Electronics Forums > Need to solve missing LED in Christmas light.

# Need to solve missing LED in Christmas light.

Sam Nickaby
Guest
Posts: n/a

 02-27-2006, 01:04 AM
James has a 60 LED Christmas Lights made by Phillips. Each LED takes
4-Volts . They run on 120-Volt AC.

Question: If James brother steals 10 LEDs from the 60 LEDs, James now
has 50 LEDs. What is the value of the resistor in Watts and resistance
that James should put in place of the missing LEDs in order to prevent the
LED from burning out?

Thanks

Tim Williams
Guest
Posts: n/a

 02-27-2006, 02:05 AM
Does the textbook mention the current drawn by the string?

You may be interested in Ohm's law, to finish this one.

Tim

--
Deep Fryer: a very philosophical monk.
Website: http://webpages.charter.net/dawill/tmoranwms

"Sam Nickaby" <(E-Mail Removed)> wrote in message
news:8esMf.40783\$(E-Mail Removed). com...
> James has a 60 LED Christmas Lights made by Phillips. Each LED takes
> 4-Volts . They run on 120-Volt AC.
>
> Question: If James brother steals 10 LEDs from the 60 LEDs, James now
> has 50 LEDs. What is the value of the resistor in Watts and resistance
> that James should put in place of the missing LEDs in order to prevent the
> LED from burning out?
>
> Thanks
>
>

John Larkin
Guest
Posts: n/a

 02-27-2006, 02:32 AM
On Mon, 27 Feb 2006 01:04:04 GMT, "Sam Nickaby" <(E-Mail Removed)> wrote:

>James has a 60 LED Christmas Lights made by Phillips. Each LED takes
>4-Volts . They run on 120-Volt AC.
>
>Question: If James brother steals 10 LEDs from the 60 LEDs, James now
>has 50 LEDs. What is the value of the resistor in Watts and resistance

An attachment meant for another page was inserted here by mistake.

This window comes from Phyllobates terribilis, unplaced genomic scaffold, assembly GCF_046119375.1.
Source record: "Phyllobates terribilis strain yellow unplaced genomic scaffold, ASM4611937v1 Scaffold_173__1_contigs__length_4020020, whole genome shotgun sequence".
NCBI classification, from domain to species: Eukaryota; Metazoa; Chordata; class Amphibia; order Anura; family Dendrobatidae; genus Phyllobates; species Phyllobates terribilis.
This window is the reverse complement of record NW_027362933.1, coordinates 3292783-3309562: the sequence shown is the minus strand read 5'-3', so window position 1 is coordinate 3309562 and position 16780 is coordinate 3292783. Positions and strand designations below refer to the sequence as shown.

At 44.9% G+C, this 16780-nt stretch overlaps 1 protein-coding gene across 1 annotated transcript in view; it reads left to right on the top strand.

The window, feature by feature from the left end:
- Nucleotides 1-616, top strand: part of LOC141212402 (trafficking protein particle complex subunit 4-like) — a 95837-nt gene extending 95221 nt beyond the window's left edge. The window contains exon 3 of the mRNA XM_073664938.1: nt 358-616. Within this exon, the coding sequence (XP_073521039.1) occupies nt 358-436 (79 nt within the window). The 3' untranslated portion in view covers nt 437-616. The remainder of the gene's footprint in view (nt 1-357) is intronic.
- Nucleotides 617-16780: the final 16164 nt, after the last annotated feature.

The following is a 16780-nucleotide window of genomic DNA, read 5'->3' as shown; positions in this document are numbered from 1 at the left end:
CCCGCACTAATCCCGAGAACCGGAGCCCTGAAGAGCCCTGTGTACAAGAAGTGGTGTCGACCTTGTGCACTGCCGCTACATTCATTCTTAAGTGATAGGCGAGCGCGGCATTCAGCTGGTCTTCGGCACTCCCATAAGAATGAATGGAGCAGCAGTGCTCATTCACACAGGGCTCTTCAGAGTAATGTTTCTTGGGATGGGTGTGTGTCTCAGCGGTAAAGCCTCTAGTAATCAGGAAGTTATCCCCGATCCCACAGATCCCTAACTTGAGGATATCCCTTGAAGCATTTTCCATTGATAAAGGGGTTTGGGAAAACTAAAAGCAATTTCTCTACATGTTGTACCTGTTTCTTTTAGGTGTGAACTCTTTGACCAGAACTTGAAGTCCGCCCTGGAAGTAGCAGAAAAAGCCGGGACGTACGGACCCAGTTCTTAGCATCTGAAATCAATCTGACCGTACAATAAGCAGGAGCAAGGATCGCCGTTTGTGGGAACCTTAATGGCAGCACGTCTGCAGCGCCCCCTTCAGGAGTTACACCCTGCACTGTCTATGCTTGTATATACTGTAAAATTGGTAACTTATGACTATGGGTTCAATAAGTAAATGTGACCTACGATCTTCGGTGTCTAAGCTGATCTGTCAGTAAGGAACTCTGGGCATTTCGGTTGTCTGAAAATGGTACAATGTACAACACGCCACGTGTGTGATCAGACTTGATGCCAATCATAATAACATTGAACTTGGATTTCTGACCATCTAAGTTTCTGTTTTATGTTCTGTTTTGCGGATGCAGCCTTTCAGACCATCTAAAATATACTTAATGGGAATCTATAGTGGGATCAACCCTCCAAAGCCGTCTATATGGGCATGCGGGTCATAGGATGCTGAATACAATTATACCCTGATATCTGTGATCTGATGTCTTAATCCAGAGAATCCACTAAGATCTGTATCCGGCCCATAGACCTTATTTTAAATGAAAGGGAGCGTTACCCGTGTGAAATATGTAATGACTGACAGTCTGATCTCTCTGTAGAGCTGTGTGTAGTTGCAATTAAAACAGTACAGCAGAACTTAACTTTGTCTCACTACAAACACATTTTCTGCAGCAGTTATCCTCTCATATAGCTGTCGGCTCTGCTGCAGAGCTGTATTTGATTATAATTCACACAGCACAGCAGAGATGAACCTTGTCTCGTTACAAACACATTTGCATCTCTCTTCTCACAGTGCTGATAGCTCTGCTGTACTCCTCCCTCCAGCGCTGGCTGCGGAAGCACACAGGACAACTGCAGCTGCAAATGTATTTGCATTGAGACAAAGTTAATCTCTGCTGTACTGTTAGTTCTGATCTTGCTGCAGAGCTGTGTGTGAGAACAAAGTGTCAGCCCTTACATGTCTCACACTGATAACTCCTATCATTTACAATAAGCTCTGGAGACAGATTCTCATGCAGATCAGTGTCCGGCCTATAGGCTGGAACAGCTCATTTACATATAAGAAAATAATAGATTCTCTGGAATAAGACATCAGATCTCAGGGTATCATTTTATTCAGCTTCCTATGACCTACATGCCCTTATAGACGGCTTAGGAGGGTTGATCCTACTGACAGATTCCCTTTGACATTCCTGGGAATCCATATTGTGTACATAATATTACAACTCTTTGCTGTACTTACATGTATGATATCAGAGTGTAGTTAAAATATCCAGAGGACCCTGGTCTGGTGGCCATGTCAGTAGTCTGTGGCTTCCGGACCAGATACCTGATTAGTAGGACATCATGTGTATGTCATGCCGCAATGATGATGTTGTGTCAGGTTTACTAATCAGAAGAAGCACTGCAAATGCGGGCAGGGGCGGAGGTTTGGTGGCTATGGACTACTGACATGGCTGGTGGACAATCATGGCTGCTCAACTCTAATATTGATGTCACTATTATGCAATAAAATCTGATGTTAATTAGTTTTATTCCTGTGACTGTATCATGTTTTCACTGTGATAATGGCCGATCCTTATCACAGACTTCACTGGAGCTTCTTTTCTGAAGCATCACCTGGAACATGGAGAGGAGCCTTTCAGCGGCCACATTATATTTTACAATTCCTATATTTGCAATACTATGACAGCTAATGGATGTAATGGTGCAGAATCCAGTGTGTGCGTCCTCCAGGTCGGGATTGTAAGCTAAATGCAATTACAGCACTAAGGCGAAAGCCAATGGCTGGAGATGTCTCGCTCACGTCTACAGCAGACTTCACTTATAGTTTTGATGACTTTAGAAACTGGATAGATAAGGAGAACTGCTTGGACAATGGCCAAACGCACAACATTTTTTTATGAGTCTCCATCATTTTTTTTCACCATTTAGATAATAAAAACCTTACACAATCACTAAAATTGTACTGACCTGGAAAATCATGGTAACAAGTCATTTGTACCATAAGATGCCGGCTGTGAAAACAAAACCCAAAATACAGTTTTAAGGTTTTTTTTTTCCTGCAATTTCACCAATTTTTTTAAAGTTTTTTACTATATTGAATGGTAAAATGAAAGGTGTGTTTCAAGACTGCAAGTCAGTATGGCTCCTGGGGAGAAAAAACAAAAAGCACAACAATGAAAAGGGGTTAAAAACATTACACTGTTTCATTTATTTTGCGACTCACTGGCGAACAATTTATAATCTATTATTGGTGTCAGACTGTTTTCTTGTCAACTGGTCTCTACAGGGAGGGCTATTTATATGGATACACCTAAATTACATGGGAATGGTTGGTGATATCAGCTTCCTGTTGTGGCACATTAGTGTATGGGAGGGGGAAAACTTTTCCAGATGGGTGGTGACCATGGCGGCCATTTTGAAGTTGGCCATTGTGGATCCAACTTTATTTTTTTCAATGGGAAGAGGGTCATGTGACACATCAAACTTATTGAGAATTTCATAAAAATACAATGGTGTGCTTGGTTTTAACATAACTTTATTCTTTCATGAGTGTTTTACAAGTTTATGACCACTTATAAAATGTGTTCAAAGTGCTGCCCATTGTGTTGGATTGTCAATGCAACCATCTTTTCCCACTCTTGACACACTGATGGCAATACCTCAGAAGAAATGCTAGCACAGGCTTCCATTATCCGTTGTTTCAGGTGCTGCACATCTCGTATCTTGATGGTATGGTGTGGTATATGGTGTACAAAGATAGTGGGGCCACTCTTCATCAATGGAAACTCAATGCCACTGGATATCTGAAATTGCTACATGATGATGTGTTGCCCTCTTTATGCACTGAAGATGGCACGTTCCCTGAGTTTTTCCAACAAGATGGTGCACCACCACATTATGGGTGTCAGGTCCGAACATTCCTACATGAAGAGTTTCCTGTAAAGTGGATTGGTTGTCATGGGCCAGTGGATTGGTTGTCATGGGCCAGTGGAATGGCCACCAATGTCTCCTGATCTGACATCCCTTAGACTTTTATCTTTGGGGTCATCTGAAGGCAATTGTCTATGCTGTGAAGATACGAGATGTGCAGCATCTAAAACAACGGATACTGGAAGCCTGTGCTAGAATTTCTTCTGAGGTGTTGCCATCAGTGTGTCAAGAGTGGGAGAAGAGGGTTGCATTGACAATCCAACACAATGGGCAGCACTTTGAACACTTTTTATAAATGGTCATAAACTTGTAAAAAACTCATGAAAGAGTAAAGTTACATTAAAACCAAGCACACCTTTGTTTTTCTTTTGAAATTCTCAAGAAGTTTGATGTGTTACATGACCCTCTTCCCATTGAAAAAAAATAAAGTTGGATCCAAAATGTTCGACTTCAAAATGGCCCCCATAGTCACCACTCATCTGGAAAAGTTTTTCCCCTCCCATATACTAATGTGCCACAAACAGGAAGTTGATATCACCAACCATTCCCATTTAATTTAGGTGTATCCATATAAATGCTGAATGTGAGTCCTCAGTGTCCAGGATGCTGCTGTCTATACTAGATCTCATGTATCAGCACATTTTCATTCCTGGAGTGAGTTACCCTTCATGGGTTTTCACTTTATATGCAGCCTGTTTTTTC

>that James should put in place of the missing LEDs in order to prevent the
>LED from burning out?
>
>Thanks
>

45 megohms.

John

ehsjr
Guest
Posts: n/a

 02-27-2006, 05:05 AM
John Larkin wrote:
> On Mon, 27 Feb 2006 01:04:04 GMT, "Sam Nickaby" <(E-Mail Removed)> wrote:
>
>
>>James has a 60 LED Christmas Lights made by Phillips. Each LED takes
>>4-Volts . They run on 120-Volt AC.
>>
>>Question: If James brother steals 10 LEDs from the 60 LEDs, James now
>>has 50 LEDs. What is the value of the resistor in Watts and resistance
>>that James should put in place of the missing LEDs in order to prevent the
>>LED from burning out?
>>
>>Thanks
>>

>
>
> 45 megohms.
>
> John
>

Ahhhhh - but what value do you use if his *sister*
steals the bulbs?

Ed

John Fields
Guest
Posts: n/a

 02-27-2006, 07:09 AM
On Mon, 27 Feb 2006 01:04:04 GMT, "Sam Nickaby" <(E-Mail Removed)>
wrote:

>James has a 60 LED Christmas Lights made by Phillips. Each LED takes
>4-Volts . They run on 120-Volt AC.
>
>Question: If James brother steals 10 LEDs from the 60 LEDs, James now
>has 50 LEDs. What is the value of the resistor in Watts and resistance
>that James should put in place of the missing LEDs in order to prevent the
>LED from burning out?

---

--
John Fields
Professional Circuit Designer

PeteG
Guest
Posts: n/a

 02-27-2006, 10:38 AM

"Sam Nickaby" <(E-Mail Removed)> wrote in message
news:8esMf.40783\$(E-Mail Removed). com...
> James has a 60 LED Christmas Lights made by Phillips. Each LED takes
> 4-Volts . They run on 120-Volt AC.
>
> Question: If James brother steals 10 LEDs from the 60 LEDs, James now
> has 50 LEDs. What is the value of the resistor in Watts and resistance
> that James should put in place of the missing LEDs in order to prevent the
> LED from burning out?
>
> Thanks
>
>

60 leds x 4 volts is 240volts so they never worked.